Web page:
This paper argues that the Extended Synthesis, ecological information, and biosemiotics are complementary approaches whose engagement will help us explain the organism-environment interaction at the cognitive level. The Extended Synthesis, through niche construction theory, can explain the organism-environment interaction at an evolutionary level because niche construction is a process guided by information. We believe that the best account that defines information at this level is the one offered by biosemiotics and, within all kinds of biosemiotic information available, we believe that ecological information (information for affordances) is the best candidate for making sense of the organism-environment relation at the cognitive level. This entanglement of biosemiotics, ecological information and the Extended Synthesis is promising for understanding the multidimensional character of the organism-environment reciprocity as well as the relation between evolution, cognition, and meaning.
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There are more approaches and ideas at the core of the EES, such as evolutionary-developmental biology (evo-devo), but due to space constraints we will focus on niche construction and ecological inheritance as these provide the most useful aspects of the EES for emphasizing the complementarities of the EES, BE, and EP.
See section 5.1 for further elaboration of this point.
The issue of explaining which affordances should we choose to take advantage of over some other affordances that are equally available in our surroundings is a current debate within EP (see for example Withagen et al. 2012 or Rietveld and Kiverstein 2014). Here we merely point to the idea that BE offers some reasons to become a candidate for explaining this in biosemiotic terms.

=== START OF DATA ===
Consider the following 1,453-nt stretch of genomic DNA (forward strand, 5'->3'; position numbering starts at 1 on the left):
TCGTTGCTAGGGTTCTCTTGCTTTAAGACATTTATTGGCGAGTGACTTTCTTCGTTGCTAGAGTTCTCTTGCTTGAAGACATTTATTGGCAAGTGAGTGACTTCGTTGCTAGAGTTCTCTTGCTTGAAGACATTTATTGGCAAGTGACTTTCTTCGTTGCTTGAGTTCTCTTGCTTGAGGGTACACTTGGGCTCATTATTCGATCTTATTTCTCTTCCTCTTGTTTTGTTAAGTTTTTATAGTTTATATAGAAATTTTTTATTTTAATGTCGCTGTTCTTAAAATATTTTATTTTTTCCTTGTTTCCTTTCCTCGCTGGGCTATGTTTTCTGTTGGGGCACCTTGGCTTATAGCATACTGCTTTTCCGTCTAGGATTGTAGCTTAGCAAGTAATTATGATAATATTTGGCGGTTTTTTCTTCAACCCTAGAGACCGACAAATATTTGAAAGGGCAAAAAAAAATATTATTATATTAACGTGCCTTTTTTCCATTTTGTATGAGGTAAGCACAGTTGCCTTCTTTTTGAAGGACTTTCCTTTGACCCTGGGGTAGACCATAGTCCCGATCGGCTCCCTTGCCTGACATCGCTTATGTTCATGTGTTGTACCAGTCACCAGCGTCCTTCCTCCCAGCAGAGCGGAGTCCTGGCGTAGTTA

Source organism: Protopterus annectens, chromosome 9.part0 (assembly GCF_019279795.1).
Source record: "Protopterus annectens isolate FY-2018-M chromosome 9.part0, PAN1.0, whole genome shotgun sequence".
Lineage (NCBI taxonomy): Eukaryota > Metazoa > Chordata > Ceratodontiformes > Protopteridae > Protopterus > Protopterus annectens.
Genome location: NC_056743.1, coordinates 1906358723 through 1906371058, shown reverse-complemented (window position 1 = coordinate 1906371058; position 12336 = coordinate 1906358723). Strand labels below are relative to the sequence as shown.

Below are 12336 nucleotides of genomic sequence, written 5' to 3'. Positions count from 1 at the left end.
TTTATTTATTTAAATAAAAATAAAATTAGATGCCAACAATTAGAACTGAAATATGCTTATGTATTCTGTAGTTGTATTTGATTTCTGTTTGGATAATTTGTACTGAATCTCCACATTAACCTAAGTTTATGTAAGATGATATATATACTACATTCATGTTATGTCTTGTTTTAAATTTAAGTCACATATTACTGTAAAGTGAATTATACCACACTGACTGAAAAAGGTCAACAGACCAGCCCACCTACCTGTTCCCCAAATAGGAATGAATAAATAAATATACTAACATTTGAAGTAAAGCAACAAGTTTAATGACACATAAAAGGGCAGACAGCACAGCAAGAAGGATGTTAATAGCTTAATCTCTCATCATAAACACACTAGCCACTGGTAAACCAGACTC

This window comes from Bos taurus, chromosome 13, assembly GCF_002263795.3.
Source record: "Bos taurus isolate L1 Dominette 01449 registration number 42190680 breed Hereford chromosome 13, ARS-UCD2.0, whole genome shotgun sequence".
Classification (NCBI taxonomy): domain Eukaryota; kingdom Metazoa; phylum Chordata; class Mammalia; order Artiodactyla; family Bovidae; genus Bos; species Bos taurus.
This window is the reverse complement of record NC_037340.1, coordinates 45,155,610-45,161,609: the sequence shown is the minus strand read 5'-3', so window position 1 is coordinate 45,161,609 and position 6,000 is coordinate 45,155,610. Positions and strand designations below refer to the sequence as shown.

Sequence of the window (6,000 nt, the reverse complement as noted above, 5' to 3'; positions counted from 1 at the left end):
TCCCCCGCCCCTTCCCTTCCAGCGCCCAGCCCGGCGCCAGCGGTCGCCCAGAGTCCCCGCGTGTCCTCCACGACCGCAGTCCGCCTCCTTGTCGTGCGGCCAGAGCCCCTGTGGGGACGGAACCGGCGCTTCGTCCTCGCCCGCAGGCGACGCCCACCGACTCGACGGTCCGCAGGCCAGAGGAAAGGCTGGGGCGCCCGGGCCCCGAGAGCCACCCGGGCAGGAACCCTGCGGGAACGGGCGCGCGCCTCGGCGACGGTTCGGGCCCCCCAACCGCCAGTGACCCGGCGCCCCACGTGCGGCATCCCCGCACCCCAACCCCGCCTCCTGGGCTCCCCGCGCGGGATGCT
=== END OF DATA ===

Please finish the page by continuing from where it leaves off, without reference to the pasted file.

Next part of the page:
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This research was partly funded by a Juan de la Cierva-Formación Fellowship (Gobierno de España), the Fondecyt Postdoctorado 3170685 (Chile), a project granted by the Ministerio de Economía y Competitividad, Gobierno de España (FFI2016-80088-P), and the FiloLab Group of Excellence, Universidad de Granada (Spain).
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Heras-Escribano, M., de Jesus, P. Biosemiotics, the Extended Synthesis, and Ecological Information: Making Sense of the Organism-Environment Relation at the Cognitive Level. Biosemiotics 11, 245–262 (2018). https://doi.org/10.1007/s12304-018-9322-2
- Extended synthesis
- Ecological information